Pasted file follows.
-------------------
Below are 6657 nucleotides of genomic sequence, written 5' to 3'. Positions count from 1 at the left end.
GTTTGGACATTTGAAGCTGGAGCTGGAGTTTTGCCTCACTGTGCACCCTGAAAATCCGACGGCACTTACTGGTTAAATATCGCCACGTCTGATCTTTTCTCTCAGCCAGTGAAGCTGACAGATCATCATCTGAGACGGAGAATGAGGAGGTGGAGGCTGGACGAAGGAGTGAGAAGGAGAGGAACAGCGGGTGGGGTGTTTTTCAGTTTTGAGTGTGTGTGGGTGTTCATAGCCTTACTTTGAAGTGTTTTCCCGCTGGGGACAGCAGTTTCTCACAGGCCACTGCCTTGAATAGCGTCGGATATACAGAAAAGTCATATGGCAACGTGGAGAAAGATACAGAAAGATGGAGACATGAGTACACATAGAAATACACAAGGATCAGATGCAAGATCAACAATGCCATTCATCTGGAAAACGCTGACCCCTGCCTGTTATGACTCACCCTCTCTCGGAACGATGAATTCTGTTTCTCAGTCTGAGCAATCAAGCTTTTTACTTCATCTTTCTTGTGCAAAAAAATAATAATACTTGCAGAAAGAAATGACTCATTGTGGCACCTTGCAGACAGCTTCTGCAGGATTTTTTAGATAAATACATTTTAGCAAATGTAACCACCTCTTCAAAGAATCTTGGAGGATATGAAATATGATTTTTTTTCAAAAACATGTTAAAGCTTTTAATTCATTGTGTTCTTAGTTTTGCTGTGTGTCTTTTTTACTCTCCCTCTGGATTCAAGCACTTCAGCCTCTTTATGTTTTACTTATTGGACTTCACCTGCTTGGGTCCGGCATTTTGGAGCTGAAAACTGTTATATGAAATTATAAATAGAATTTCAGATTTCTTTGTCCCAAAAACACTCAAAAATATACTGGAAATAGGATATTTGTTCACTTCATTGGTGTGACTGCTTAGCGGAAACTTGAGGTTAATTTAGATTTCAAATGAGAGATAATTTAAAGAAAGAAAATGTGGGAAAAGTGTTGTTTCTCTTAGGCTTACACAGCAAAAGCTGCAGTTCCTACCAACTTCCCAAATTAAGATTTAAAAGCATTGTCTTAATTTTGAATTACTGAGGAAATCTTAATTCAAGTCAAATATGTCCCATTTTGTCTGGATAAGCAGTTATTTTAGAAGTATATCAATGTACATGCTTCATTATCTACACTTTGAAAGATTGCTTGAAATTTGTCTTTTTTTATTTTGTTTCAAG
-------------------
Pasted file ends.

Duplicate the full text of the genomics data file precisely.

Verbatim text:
Below are 6657 nucleotides of genomic sequence, written 5' to 3'. Positions count from 1 at the left end.
GTTTGGACATTTGAAGCTGGAGCTGGAGTTTTGCCTCACTGTGCACCCTGAAAATCCGACGGCACTTACTGGTTAAATATCGCCACGTCTGATCTTTTCTCTCAGCCAGTGAAGCTGACAGATCATCATCTGAGACGGAGAATGAGGAGGTGGAGGCTGGACGAAGGAGTGAGAAGGAGAGGAACAGCGGGTGGGGTGTTTTTCAGTTTTGAGTGTGTGTGGGTGTTCATAGCCTTACTTTGAAGTGTTTTCCCGCTGGGGACAGCAGTTTCTCACAGGCCACTGCCTTGAATAGCGTCGGATATACAGAAAAGTCATATGGCAACGTGGAGAAAGATACAGAAAGATGGAGACATGAGTACACATAGAAATACACAAGGATCAGATGCAAGATCAACAATGCCATTCATCTGGAAAACGCTGACCCCTGCCTGTTATGACTCACCCTCTCTCGGAACGATGAATTCTGTTTCTCAGTCTGAGCAATCAAGCTTTTTACTTCATCTTTCTTGTGCAAAAAAATAATAATACTTGCAGAAAGAAATGACTCATTGTGGCACCTTGCAGACAGCTTCTGCAGGATTTTTTAGATAAATACATTTTAGCAAATGTAACCACCTCTTCAAAGAATCTTGGAGGATATGAAATATGATTTTTTTTCAAAAACATGTTAAAGCTTTTAATTCATTGTGTTCTTAGTTTTGCTGTGTGTCTTTTTTACTCTCCCTCTGGATTCAAGCACTTCAGCCTCTTTATGTTTTACTTATTGGACTTCACCTGCTTGGGTCCGGCATTTTGGAGCTGAAAACTGTTATATGAAATTATAAATAGAATTTCAGATTTCTTTGTCCCAAAAACACTCAAAAATATACTGGAAATAGGATATTTGTTCACTTCATTGGTGTGACTGCTTAGCGGAAACTTGAGGTTAATTTAGATTTCAAATGAGAGATAATTTAAAGAAAGAAAATGTGGGAAAAGTGTTGTTTCTCTTAGGCTTACACAGCAAAAGCTGCAGTTCCTACCAACTTCCCAAATTAAGATTTAAAAGCATTGTCTTAATTTTGAATTACTGAGGAAATCTTAATTCAAGTCAAATATGTCCCATTTTGTCTGGATAAGCAGTTATTTTAGAAGTATATCAATGTACATGCTTCATTATCTACACTTTGAAAGATTGCTTGAAATTTGTCTTTTTTTATTTTGTTTCAAG